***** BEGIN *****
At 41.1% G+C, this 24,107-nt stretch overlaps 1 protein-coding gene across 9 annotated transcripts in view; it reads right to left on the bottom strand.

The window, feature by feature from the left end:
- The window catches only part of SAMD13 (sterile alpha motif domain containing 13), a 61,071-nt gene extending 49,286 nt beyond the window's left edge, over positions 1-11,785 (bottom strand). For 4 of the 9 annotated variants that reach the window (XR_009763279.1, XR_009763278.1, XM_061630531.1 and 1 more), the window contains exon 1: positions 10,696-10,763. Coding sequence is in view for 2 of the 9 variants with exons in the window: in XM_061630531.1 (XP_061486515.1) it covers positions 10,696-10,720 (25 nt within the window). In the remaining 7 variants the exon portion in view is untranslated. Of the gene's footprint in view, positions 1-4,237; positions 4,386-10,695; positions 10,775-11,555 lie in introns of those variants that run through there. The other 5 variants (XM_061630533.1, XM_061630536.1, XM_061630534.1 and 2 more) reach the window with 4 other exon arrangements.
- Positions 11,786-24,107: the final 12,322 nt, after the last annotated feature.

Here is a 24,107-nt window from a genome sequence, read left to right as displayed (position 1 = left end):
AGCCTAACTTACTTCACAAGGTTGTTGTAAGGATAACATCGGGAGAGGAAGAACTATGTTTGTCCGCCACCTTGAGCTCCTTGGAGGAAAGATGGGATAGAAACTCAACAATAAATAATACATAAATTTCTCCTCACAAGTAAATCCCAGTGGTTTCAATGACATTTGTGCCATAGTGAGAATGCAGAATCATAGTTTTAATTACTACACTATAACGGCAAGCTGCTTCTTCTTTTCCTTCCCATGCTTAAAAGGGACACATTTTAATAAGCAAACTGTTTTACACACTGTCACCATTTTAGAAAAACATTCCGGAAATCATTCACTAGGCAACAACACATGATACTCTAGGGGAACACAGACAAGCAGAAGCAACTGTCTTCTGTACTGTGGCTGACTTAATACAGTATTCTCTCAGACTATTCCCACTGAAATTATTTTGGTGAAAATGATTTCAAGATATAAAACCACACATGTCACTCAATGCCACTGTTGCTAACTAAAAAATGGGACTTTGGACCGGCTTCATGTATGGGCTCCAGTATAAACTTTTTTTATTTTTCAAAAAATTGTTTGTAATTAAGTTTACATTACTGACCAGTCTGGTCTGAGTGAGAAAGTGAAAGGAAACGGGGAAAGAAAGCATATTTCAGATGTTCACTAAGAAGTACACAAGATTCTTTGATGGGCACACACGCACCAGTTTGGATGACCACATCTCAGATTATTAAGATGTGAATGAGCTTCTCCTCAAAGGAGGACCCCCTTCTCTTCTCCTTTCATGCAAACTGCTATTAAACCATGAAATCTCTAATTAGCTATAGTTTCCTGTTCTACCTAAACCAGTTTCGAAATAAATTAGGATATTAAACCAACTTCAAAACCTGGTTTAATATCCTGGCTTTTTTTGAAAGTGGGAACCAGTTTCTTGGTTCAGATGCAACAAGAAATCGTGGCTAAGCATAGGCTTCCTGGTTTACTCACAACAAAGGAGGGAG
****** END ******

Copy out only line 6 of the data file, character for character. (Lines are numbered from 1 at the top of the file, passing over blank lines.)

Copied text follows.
AGCCTAACTTACTTCACAAGGTTGTTGTAAGGATAACATCGGGAGAGGAAGAACTATGTTTGTCCGCCACCTTGAGCTCCTTGGAGGAAAGATGGGATAGAAACTCAACAATAAATAATACATAAATTTCTCCTCACAAGTAAATCCCAGTGGTTTCAATGACATTTGTGCCATAGTGAGAATGCAGAATCATAGTTTTAATTACTACACTATAACGGCAAGCTGCTTCTTCTTTTCCTTCCCATGCTTAAAAGGGACACATTTTAATAAGCAAACTGTTTTACACACTGTCACCATTTTAGAAAAACATTCCGGAAATCATTCACTAGGCAACAACACATGATACTCTAGGGGAACACAGACAAGCAGAAGCAACTGTCTTCTGTACTGTGGCTGACTTAATACAGTATTCTCTCAGACTATTCCCACTGAAATTATTTTGGTGAAAATGATTTCAAGATATAAAACCACACATGTCACTCAATGCCACTGTTGCTAACTAAAAAATGGGACTTTGGACCGGCTTCATGTATGGGCTCCAGTATAAACTTTTTTTATTTTTCAAAAAATTGTTTGTAATTAAGTTTACATTACTGACCAGTCTGGTCTGAGTGAGAAAGTGAAAGGAAACGGGGAAAGAAAGCATATTTCAGATGTTCACTAAGAAGTACACAAGATTCTTTGATGGGCACACACGCACCAGTTTGGATGACCACATCTCAGATTATTAAGATGTGAATGAGCTTCTCCTCAAAGGAGGACCCCCTTCTCTTCTCCTTTCATGCAAACTGCTATTAAACCATGAAATCTCTAATTAGCTATAGTTTCCTGTTCTACCTAAACCAGTTTCGAAATAAATTAGGATATTAAACCAACTTCAAAACCTGGTTTAATATCCTGGCTTTTTTTGAAAGTGGGAACCAGTTTCTTGGTTCAGATGCAACAAGAAATCGTGGCTAAGCATAGGCTTCCTGGTTTACTCACAACAAAGGAGGGAG